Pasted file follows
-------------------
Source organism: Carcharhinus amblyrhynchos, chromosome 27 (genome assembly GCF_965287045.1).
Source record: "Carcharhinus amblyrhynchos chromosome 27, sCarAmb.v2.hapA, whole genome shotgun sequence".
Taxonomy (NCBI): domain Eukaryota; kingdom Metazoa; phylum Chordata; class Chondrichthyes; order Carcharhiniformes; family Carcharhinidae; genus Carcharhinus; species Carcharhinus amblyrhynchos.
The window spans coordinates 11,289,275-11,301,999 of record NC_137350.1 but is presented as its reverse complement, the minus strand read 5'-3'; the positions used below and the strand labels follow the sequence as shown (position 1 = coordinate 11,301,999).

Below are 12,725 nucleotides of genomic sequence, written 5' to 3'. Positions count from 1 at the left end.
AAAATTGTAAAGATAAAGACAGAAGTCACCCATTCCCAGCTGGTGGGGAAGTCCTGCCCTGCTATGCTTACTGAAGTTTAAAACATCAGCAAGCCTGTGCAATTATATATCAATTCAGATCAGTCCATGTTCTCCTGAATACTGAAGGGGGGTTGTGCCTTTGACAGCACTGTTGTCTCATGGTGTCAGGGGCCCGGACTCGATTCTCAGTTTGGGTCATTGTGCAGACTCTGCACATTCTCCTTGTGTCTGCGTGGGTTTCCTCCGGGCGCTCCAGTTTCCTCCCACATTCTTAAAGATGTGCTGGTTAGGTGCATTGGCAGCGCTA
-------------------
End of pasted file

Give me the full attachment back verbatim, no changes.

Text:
Source organism: Carcharhinus amblyrhynchos, chromosome 27 (genome assembly GCF_965287045.1).
Source record: "Carcharhinus amblyrhynchos chromosome 27, sCarAmb.v2.hapA, whole genome shotgun sequence".
Taxonomy (NCBI): domain Eukaryota; kingdom Metazoa; phylum Chordata; class Chondrichthyes; order Carcharhiniformes; family Carcharhinidae; genus Carcharhinus; species Carcharhinus amblyrhynchos.
The window spans coordinates 11,289,275-11,301,999 of record NC_137350.1 but is presented as its reverse complement, the minus strand read 5'-3'; the positions used below and the strand labels follow the sequence as shown (position 1 = coordinate 11,301,999).

Below are 12,725 nucleotides of genomic sequence, written 5' to 3'. Positions count from 1 at the left end.
AAAATTGTAAAGATAAAGACAGAAGTCACCCATTCCCAGCTGGTGGGGAAGTCCTGCCCTGCTATGCTTACTGAAGTTTAAAACATCAGCAAGCCTGTGCAATTATATATCAATTCAGATCAGTCCATGTTCTCCTGAATACTGAAGGGGGGTTGTGCCTTTGACAGCACTGTTGTCTCATGGTGTCAGGGGCCCGGACTCGATTCTCAGTTTGGGTCATTGTGCAGACTCTGCACATTCTCCTTGTGTCTGCGTGGGTTTCCTCCGGGCGCTCCAGTTTCCTCCCACATTCTTAAAGATGTGCTGGTTAGGTGCATTGGCAGCGCTA